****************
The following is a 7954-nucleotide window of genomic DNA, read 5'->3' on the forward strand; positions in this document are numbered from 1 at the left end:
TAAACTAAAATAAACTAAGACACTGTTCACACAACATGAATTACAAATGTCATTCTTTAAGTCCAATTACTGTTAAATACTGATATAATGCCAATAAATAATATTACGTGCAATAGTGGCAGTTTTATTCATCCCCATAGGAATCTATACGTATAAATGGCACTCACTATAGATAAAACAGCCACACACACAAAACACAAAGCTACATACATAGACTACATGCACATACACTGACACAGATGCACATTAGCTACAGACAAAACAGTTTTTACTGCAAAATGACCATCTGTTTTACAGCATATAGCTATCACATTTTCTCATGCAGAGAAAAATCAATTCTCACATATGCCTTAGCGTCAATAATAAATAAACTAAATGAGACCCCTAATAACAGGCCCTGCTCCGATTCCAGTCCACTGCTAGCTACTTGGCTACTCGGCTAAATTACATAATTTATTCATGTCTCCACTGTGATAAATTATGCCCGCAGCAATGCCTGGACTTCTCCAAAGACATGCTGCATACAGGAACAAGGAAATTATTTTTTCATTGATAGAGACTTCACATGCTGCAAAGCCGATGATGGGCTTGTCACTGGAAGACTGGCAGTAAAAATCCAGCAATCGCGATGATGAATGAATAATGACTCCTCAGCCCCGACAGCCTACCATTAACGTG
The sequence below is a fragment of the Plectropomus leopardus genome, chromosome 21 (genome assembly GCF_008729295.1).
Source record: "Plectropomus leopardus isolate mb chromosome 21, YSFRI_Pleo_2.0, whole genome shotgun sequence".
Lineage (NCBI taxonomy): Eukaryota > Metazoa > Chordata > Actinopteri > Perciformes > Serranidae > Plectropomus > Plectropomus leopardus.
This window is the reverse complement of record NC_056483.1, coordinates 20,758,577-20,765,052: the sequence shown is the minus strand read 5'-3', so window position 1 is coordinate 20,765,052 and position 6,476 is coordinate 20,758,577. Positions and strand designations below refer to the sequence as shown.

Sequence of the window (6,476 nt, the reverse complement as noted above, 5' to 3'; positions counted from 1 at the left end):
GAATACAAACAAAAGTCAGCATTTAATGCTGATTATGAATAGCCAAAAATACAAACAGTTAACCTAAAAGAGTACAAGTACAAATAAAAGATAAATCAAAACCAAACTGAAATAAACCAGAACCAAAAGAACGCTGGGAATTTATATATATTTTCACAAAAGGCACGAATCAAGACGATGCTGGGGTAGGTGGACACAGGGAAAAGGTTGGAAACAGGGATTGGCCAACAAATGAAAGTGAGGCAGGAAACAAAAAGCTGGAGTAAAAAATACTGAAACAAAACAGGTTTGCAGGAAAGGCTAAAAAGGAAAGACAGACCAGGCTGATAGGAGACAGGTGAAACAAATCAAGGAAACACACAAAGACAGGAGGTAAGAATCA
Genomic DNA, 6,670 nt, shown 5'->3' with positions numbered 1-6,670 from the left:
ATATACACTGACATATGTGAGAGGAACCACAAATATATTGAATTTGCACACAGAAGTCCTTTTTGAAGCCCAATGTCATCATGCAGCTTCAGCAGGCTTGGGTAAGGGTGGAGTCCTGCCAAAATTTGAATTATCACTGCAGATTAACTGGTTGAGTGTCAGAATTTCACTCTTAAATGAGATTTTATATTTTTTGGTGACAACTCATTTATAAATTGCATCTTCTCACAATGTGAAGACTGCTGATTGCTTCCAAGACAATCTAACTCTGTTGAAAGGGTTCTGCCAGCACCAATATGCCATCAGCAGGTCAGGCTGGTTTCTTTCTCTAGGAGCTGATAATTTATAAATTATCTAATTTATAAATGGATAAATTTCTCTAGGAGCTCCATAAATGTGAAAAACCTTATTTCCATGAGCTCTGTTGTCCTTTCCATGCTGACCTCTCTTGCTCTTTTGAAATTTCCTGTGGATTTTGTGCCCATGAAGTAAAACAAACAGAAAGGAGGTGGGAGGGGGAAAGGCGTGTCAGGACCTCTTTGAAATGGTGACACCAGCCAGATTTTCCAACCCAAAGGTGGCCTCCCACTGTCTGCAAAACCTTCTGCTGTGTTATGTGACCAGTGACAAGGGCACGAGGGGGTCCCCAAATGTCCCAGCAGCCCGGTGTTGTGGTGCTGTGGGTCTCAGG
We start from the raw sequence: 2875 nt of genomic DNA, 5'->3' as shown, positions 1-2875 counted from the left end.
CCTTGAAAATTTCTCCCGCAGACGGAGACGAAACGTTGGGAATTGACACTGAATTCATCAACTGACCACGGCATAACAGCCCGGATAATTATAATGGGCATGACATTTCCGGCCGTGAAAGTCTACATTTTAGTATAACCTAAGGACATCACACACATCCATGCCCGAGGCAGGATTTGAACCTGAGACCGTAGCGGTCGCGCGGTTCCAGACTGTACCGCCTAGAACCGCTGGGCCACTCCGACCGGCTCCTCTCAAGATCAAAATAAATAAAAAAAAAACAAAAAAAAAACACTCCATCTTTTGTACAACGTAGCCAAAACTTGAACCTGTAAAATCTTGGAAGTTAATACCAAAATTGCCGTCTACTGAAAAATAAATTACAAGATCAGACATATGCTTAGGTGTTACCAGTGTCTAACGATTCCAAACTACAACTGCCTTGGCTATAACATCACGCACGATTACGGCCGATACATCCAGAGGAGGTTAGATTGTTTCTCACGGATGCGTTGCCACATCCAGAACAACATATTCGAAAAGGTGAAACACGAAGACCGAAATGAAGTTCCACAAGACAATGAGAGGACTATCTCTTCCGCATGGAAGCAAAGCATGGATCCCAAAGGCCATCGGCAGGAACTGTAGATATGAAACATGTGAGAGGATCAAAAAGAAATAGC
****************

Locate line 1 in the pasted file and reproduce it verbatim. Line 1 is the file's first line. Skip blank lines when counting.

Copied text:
The following is a 7954-nucleotide window of genomic DNA, read 5'->3' on the forward strand; positions in this document are numbered from 1 at the left end: